Friday, May 15, 2009

Stars and Surf

Southern California, 1977.

There's nothing like the Pacific at night (or anytime). The edge of the ocean is some kind of ultimate interface. Half the planet relentlessly washing ashore at your feet, night and day, eon after eon, it never stops.

For this picture I set my camera on a tripod on a bluff overlooking the ocean, and took probably a 30-second exposure. Thirty seconds was about the longest exposure I could use before the stars started to trail, and I was aiming for the realistic "points of light" effect.

Looking at this photo, I can almost smell the salt air and hear the pounding of the surf.


Anonymous Jacques Conejo said...

Spectacular... What is the light on the horizon?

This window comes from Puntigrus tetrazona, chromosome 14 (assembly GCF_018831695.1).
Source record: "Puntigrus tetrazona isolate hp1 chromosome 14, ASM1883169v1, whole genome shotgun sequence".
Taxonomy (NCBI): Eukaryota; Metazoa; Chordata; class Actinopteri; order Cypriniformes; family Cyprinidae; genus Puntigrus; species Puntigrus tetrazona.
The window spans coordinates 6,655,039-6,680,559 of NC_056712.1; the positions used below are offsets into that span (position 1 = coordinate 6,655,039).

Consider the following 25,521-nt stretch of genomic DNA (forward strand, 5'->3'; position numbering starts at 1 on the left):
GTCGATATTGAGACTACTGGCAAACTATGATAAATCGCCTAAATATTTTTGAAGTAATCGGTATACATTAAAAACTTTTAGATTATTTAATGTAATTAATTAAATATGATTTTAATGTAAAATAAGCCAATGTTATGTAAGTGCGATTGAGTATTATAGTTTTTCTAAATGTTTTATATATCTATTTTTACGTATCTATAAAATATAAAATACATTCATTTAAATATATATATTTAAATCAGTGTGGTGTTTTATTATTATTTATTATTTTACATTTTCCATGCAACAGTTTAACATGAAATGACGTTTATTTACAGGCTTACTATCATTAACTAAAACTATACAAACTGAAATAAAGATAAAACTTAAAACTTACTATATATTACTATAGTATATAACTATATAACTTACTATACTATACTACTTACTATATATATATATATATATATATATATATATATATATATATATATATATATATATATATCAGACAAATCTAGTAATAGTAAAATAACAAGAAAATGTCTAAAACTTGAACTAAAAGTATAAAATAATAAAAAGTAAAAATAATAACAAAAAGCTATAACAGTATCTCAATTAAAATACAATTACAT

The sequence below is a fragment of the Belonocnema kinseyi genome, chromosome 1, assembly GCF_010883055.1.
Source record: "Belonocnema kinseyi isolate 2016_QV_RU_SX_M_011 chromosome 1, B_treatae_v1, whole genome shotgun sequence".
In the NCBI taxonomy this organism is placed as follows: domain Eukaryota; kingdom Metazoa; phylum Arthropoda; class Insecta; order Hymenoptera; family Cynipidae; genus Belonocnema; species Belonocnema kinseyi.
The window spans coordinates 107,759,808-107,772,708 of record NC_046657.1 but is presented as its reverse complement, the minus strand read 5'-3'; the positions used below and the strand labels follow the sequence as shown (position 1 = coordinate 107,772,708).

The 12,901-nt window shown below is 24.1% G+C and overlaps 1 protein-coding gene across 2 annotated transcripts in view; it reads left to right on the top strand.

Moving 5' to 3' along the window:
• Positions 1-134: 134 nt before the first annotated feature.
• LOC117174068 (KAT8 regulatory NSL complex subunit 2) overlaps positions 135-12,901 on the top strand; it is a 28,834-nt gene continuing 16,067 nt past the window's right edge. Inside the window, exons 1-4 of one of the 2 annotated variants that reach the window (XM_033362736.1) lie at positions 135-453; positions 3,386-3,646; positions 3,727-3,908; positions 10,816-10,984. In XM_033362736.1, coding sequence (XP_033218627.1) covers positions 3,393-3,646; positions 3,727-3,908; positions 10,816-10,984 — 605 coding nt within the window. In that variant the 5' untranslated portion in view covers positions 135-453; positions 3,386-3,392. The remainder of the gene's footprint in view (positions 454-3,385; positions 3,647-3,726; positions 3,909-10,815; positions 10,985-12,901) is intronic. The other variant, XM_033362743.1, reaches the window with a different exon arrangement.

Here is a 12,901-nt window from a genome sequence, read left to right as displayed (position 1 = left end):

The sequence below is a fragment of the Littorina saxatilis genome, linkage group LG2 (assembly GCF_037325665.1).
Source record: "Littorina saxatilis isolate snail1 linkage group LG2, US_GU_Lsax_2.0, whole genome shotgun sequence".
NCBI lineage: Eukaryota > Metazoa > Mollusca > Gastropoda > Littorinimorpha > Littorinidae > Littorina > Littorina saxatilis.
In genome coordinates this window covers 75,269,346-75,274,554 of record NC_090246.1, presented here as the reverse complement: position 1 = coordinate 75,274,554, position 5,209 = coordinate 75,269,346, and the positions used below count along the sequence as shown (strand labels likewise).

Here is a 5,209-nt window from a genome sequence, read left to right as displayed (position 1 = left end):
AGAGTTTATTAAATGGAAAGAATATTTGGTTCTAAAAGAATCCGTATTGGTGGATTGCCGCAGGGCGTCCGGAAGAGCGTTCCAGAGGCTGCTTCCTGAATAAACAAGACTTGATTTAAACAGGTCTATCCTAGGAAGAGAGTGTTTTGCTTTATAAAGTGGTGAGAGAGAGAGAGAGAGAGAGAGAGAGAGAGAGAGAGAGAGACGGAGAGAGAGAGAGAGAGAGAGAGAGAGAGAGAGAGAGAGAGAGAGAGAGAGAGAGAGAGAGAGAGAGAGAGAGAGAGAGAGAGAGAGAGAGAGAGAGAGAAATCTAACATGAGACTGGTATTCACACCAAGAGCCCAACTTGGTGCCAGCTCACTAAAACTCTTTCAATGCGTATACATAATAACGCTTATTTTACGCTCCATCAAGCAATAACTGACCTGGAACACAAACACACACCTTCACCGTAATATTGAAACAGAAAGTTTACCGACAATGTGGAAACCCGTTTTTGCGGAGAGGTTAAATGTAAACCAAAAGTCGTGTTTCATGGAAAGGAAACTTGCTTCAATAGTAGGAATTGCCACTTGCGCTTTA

11:00 PM  
Blogger Gordon Solberg said...

That glow? Two possibilities come to mind: 1) maybe the last lingering rays of twilight or 2) the airglow (molecules in the upper atmosphere glow slightly; it's brightest near the horizon because we're looking through a thicker layer of it). Want more info? Google!

5:55 AM  
Anonymous Jacques Conejo said...

ahh... well whatever it is, it's a great shot...


6:13 AM  

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